What Happens to You When Your Family Cannot Afford to Say Goodbye?
One of the worst feelings I’ve had as a life insurance agent was at the end of a conversation with a retired woman looking for permanent life insurance quotes, whose family had little/no money to pay for final expenses on their own. The woman, at the point of despair and on the verge of tears rhetorically asked, “Why is it so expensive to die?” She ultimately did not get a life insurance policy because she could not afford one at her age. Sadly, with proper planning, this could have been avoided. I do not have the heart or stomach to get into detail about what happens to the deceased when no one claims them upon death. Speaking broadly and briefly, the following is what happens in most instances.
In cases where either no family member claims the body or the family is reached and they cannot afford a burial/funeral, the state will pay. Articles on the subject over the years show a rise in what is known as “indigent burials”, burials which the state, local municipalities and private funeral homes paying when others cannot. As the number of these types of services has increased along with the costs associated, many states have gone to cremation as a way to lower expenditures.
As more and more states are experiencing budget issues, another way they lower costs for unclaimed remains is body donation. Given the rise in the number of unclaimed bodies, states will donate them to science. As part of an individual’s final wishes, body donation could be a viable option. Whether for budget or personal reasons, both not-for-profit and for-profit organizations will pay to collect remains. What happens after is something I choose not to get into. For any reasons personal to you and yours, if you do not want either of the aforementioned to happen to you, plan ahead.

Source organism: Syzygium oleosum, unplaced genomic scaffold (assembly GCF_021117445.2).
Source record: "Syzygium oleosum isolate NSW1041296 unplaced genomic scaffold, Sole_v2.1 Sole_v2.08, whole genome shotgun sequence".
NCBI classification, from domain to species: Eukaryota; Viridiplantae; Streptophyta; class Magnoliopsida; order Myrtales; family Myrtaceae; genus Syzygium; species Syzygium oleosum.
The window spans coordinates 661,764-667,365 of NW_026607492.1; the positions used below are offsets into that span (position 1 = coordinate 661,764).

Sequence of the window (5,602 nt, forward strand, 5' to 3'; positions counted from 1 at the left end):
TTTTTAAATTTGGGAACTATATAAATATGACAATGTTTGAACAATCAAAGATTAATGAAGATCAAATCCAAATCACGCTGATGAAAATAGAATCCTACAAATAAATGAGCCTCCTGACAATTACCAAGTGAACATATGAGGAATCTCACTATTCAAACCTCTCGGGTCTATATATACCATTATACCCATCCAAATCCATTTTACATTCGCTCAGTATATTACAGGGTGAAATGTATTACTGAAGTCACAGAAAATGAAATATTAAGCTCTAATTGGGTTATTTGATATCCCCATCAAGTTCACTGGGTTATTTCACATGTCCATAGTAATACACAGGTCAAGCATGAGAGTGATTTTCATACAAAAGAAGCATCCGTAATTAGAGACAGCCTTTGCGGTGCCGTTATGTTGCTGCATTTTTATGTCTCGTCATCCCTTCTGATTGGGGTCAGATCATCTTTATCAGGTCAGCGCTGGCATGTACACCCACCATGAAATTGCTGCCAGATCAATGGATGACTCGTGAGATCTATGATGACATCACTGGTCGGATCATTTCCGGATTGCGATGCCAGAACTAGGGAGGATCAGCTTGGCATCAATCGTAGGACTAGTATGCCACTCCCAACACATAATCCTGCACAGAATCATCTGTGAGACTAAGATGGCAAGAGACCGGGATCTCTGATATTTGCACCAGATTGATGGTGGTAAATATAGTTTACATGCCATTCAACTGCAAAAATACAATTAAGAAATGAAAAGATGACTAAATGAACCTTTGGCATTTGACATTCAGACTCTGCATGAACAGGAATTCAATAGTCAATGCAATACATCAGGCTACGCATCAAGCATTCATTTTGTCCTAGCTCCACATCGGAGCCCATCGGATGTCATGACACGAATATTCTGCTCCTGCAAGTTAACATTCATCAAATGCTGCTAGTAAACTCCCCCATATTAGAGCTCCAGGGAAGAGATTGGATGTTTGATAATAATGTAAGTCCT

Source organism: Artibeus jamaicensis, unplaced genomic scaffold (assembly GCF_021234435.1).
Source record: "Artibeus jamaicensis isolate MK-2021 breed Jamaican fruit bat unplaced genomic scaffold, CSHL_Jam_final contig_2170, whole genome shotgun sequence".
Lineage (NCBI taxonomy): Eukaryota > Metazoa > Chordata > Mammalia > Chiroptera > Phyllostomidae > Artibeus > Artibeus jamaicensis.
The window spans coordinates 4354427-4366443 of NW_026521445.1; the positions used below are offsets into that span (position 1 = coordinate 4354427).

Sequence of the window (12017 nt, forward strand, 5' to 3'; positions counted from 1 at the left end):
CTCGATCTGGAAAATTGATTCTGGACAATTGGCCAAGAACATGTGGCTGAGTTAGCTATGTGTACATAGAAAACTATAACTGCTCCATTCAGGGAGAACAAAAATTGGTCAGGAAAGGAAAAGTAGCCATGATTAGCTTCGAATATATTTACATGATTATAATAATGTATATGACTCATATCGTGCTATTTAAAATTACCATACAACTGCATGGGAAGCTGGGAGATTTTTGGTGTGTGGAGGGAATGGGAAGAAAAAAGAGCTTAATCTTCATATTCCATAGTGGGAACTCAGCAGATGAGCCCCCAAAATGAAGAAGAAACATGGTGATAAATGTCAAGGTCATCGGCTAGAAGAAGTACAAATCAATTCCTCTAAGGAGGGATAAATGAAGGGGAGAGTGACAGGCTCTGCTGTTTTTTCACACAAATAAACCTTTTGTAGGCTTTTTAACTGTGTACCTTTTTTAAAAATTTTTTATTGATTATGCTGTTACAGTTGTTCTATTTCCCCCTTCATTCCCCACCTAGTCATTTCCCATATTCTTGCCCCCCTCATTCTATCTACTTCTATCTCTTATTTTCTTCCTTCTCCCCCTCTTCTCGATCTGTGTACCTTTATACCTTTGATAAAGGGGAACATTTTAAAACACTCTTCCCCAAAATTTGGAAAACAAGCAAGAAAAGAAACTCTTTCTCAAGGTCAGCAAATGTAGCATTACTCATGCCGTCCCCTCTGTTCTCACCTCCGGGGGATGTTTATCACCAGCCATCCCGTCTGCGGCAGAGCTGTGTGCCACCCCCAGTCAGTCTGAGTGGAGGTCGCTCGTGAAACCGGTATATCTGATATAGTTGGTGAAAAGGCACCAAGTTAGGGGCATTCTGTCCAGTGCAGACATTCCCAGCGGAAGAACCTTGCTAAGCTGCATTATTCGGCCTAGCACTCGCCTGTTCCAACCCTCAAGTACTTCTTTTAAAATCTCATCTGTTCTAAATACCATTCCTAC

According to the National Funeral Directors Association, the average cost of a funeral for 2012 was over $7,000 with the average cost of a cremation coming in at less than half of that total. In 2015, the projected burial rate is 45.8%, with the projected cremation rate in 2015 being 48.2%. Not surprisingly due to cost, the 2030 project burial rate is 23.2% and projected cremation rate is 70.6%. If you wait too long to plan ahead for final expenses, you do have options to keep costs down. But with minimal planning, you can ensure that you and your family can say goodbye with dignity.
Merriam Webster defines dignity as, “the quality of being worthy of honor and respect”. In looking back on the life of any man or woman, how much is dignity worth to you? Here are some quotes at Standard Nonsmoker on a 10,000 whole life insurance policy with MetLife:
Premium Monthly Premium Monthly
Premium Monthly Premium Monthly
DB@80* Age 40 DB@80*
Age 50 DB@80* Age 60
DB@80* Age 70 DB@80*
Male $21.10 ~19,000
$33.80 ~17,000 $50.60
~16,000 $84.20 ~10,000
Female $19.30 ~18,000
$23.60 ~17,000 $30.20
~17,000 $43.70 ~15,000
*- Death Benefit at age 80 using nonguaranteed current dividend rate for paid up additions.
Dying doesn’t have to be expensive. You start 401K/IRA contributions when you’re young to plan for a comfortable future. Considering the alternatives, shouldn’t you start planning for a comfortable end?
About the author: Anthony Veloso has been in the life insurance business for over 2 years. He enjoys coaching football, playing outside with his dog, and taking day trips with his wife and newly born daughter. Anthony is a strong supporter of Orphanages and Battered Woman’s shelters. He would love to put his experience to work for your family to ensure that you have the right life insurance policy. You can contact Anthony at 1-800-654-1953 or AVeloso@Pivot.com.